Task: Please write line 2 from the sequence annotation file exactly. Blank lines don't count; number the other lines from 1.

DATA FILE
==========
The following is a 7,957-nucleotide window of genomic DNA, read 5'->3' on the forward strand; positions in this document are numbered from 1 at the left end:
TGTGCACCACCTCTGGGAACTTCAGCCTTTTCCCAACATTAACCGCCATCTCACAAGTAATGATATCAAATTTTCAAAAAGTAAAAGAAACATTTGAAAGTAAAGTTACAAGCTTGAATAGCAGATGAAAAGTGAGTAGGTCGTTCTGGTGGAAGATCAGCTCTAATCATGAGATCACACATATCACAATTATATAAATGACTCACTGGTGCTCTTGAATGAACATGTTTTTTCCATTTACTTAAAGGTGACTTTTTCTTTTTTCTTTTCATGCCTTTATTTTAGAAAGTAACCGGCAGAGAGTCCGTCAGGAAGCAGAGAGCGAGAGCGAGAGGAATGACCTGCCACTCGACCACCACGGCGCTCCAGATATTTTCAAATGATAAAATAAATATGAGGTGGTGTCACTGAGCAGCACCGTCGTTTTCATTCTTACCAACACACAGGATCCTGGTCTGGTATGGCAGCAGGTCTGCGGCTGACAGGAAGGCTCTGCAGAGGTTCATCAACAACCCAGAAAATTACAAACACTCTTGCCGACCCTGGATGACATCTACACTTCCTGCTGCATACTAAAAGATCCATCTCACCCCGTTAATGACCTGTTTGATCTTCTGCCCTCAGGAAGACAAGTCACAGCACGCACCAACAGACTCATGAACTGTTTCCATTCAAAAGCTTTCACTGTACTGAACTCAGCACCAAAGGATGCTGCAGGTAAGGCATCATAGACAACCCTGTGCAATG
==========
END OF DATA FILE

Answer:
TGTGCACCACCTCTGGGAACTTCAGCCTTTTCCCAACATTAACCGCCATCTCACAAGTAATGATATCAAATTTTCAAAAAGTAAAAGAAACATTTGAAAGTAAAGTTACAAGCTTGAATAGCAGATGAAAAGTGAGTAGGTCGTTCTGGTGGAAGATCAGCTCTAATCATGAGATCACACATATCACAATTATATAAATGACTCACTGGTGCTCTTGAATGAACATGTTTTTTCCATTTACTTAAAGGTGACTTTTTCTTTTTTCTTTTCATGCCTTTATTTTAGAAAGTAACCGGCAGAGAGTCCGTCAGGAAGCAGAGAGCGAGAGCGAGAGGAATGACCTGCCACTCGACCACCACGGCGCTCCAGATATTTTCAAATGATAAAATAAATATGAGGTGGTGTCACTGAGCAGCACCGTCGTTTTCATTCTTACCAACACACAGGATCCTGGTCTGGTATGGCAGCAGGTCTGCGGCTGACAGGAAGGCTCTGCAGAGGTTCATCAACAACCCAGAAAATTACAAACACTCTTGCCGACCCTGGATGACATCTACACTTCCTGCTGCATACTAAAAGATCCATCTCACCCCGTTAATGACCTGTTTGATCTTCTGCCCTCAGGAAGACAAGTCACAGCACGCACCAACAGACTCATGAACTGTTTCCATTCAAAAGCTTTCACTGTACTGAACTCAGCACCAAAGGATGCTGCAGGTAAGGCATCATAGACAACCCTGTGCAATG